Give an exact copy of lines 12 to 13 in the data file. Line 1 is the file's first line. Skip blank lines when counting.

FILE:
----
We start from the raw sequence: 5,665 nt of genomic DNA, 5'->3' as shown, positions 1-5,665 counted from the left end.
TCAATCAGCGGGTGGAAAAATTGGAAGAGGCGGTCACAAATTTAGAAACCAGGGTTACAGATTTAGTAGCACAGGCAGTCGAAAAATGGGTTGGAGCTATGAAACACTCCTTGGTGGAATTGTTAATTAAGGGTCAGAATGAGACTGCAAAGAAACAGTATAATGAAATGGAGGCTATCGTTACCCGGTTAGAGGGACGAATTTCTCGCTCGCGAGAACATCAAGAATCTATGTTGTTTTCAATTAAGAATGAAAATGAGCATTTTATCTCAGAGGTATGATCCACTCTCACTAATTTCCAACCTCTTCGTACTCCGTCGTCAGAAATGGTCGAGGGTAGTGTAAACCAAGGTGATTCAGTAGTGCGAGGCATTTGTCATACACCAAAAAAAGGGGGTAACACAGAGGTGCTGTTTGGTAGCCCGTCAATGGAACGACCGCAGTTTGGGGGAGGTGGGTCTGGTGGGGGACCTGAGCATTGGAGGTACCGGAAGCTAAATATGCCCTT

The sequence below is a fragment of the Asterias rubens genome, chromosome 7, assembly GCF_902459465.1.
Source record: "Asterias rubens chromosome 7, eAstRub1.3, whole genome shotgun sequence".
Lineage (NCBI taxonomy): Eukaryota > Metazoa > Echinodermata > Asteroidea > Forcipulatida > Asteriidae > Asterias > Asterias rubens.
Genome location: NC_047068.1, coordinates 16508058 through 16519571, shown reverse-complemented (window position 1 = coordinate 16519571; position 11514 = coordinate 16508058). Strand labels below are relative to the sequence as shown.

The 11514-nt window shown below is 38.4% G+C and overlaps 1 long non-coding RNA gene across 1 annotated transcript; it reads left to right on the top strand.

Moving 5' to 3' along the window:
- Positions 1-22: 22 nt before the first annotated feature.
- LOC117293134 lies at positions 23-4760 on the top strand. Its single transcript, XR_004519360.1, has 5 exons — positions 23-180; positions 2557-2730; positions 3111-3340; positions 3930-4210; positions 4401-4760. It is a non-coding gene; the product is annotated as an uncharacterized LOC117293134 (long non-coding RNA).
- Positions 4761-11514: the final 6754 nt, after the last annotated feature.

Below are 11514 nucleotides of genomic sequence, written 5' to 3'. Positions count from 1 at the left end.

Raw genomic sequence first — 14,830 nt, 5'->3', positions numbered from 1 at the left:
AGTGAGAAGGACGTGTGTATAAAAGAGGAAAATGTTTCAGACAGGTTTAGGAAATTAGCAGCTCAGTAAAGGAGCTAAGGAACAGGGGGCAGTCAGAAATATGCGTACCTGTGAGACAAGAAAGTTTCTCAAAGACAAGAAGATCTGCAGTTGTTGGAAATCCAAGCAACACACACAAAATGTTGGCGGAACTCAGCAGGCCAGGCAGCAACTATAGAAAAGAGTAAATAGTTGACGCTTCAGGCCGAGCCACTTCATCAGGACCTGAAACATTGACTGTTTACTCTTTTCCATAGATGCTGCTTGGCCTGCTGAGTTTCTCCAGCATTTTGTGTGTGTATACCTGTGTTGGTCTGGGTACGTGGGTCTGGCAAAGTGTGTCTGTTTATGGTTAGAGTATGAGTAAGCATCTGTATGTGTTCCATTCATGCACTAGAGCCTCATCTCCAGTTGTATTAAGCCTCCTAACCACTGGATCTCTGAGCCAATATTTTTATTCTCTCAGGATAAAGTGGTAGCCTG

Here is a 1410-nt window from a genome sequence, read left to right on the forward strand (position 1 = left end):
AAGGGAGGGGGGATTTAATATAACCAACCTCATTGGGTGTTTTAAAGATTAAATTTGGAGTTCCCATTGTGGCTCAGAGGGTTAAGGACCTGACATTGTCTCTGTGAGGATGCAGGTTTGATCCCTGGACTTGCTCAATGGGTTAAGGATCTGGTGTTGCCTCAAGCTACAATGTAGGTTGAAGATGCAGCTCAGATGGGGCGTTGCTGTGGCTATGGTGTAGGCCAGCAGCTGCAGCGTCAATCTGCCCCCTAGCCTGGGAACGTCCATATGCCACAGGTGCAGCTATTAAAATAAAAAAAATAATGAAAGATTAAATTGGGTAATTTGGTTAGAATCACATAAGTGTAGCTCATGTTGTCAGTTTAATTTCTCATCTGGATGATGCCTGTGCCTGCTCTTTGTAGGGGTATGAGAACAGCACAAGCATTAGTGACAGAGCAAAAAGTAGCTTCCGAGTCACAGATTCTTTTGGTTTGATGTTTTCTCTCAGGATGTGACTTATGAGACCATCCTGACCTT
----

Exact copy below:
Below are 11514 nucleotides of genomic sequence, written 5' to 3'. Positions count from 1 at the left end.

Raw genomic sequence first — 14,830 nt, 5'->3', positions numbered from 1 at the left: